Students win 'Best Proposal'
A group of Carnegie Mellon graduate students won “Best Proposal” in the U.S. Energy Department’s 2012 Better Building Challenge, an event held last month at the White House. The team’s victory comes as the Department of Energy is seeking to approve more federal loan guarantees for green energy projects.
The team’s 10-page proposal beat out submissions from other universities, including Harvard University, Dartmouth College, Massachusetts Institute of Technology, George Washington University, Columbia University, and Duke University.
Each team was given three weeks to prepare a proposal assessing ways to improve the energy efficiency of buildings nationwide, with the competition culminating in a presentation of their ideas at the White House. Two case studies — one from the public sector and another from the private sector — were assigned to each team. The Carnegie Mellon participants were tasked specifically with the redevelopment of the Walter Reed Medical Center — the U.S. Army’s former flagship medical center located in Washington D.C. — and an energy efficiency plan for a New York City office building.
“I think the goal was to get universities thinking about sustainable development policy, considering all stakeholders,” said team member Farhad Farahmand, a Heinz College master’s student. “Because of the broad scope, the most difficult part was figuring out the key issues to highlight in our proposal, but we had a great team dynamic to work it out.”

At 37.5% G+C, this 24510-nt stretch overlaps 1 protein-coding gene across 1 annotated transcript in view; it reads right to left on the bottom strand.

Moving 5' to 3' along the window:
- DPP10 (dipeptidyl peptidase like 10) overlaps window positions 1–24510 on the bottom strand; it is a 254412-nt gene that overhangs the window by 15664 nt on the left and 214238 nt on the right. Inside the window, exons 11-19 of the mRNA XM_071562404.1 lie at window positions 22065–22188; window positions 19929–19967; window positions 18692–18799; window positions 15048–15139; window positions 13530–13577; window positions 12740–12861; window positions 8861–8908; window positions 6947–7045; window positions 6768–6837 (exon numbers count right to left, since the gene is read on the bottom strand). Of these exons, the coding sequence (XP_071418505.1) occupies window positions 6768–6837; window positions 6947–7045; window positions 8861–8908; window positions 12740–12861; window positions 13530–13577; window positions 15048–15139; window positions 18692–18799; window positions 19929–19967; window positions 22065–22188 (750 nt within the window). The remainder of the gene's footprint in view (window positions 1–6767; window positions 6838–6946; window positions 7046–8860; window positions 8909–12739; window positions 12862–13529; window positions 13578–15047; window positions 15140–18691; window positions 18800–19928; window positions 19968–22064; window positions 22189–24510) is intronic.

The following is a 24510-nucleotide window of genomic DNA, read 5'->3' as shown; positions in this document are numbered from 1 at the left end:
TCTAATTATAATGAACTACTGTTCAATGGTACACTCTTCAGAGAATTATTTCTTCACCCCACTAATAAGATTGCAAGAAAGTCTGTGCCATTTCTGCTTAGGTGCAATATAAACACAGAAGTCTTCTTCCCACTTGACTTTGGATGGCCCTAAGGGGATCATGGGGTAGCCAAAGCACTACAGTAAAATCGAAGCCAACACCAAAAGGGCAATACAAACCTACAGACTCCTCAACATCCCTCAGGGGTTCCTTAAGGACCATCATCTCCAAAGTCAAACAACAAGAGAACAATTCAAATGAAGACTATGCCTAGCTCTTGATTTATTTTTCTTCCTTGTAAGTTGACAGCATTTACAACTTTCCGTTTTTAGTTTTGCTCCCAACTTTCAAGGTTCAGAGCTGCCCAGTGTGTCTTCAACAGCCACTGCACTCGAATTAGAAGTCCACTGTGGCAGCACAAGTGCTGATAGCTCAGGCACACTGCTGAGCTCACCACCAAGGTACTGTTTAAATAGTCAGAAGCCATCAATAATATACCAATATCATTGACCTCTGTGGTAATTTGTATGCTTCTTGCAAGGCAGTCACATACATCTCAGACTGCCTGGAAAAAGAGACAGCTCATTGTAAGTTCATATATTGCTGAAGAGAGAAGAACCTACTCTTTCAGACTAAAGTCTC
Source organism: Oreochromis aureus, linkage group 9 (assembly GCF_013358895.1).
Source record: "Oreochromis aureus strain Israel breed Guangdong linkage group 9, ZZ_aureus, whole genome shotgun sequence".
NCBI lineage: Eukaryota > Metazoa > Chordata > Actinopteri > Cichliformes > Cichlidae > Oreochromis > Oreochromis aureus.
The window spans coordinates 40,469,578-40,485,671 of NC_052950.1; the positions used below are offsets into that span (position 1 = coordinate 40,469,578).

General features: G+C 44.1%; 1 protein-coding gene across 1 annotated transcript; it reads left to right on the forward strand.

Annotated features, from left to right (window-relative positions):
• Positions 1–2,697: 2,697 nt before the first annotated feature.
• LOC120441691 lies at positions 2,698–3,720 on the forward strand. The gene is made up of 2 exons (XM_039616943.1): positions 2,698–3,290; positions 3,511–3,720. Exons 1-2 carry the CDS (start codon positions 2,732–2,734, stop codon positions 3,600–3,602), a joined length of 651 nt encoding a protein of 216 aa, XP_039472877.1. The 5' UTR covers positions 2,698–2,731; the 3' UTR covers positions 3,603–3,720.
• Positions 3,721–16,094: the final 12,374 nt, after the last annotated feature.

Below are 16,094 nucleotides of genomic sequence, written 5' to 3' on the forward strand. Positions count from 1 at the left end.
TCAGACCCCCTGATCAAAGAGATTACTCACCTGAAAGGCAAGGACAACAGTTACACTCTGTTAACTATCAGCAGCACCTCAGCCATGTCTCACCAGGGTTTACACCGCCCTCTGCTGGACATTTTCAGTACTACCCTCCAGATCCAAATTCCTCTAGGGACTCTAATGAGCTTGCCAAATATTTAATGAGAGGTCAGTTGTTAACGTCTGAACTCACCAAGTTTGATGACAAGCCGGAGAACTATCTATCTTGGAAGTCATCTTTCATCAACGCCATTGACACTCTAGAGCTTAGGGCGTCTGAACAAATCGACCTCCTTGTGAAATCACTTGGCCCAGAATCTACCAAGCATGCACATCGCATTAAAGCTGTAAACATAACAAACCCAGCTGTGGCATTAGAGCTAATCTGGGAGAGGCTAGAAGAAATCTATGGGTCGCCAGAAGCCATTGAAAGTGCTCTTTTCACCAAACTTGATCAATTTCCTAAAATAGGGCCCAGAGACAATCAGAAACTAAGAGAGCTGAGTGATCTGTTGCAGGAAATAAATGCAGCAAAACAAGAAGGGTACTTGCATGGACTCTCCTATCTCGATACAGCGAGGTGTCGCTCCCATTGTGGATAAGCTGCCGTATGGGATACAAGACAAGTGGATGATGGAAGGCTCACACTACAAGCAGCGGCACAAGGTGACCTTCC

The team’s multifaceted approach to tackling the energy needs of the medical center wowed the competition’s judges, which was composed of Department of Energy employees, Walter Reed executives, and other experts on green energy policy.
“Our team recommended an outright sale or long-term lease of the Walter Reed Army Medical Center site to a master developer,” team member Enes Hosgor, a Ph.D. candidate in engineering and public policy, said in a press release. “We asked that the terms of the agreement would require a master developer to meet water and energy sustainability milestones, while also having the district award property tax refunds to the developer to meet the goals.”
According to Farahmand, the policy classes he and his team members have taken “definitely” prepared them for this challenge. “Our Walter Reed analysis was similar to a static model that we built in my methods of policy analysis course,” he said. “We created relationships between variables and filled in hypothetical numbers to see what the optimal outcome would be.”
Team member Colleen Horin Lueken, a Ph.D. candidate in engineering and public policy, also recalled her experiences from another course.
“In 19–705, a class that prepares [engineering and public policy] students for the qualifier exams, professor Granger Morgan really emphasized considering all stakeholder perspectives and interacting with the community when analyzing a policy issue,” she said. “I think our consideration of how our plan for Walter Reed would affect the surrounding neighborhood made us stand out from the competition.”
Other team members included Erica Cochran, a School of Architecture Ph.D. candidate, and Donald Johnson, a Tepper School of Business MBA student.
While the team didn’t receive any significant reward for their efforts besides recognition, they seemed to enjoy the experience regardless. “It was great fun talking to the other teams after the competition,” Farahmand said. “There were a lot of smart people there. Plus, the tour of the White House they scheduled for us the following day was great.”
Farahmand did recall one minor setback for his team that seems more comical to him in retrospect.
“The night before the competition they put us in a hotel that faced an open-roof club across the street,” he said. “There was pretty loud thumping music until 2 a.m. the night before — but we still rocked it!”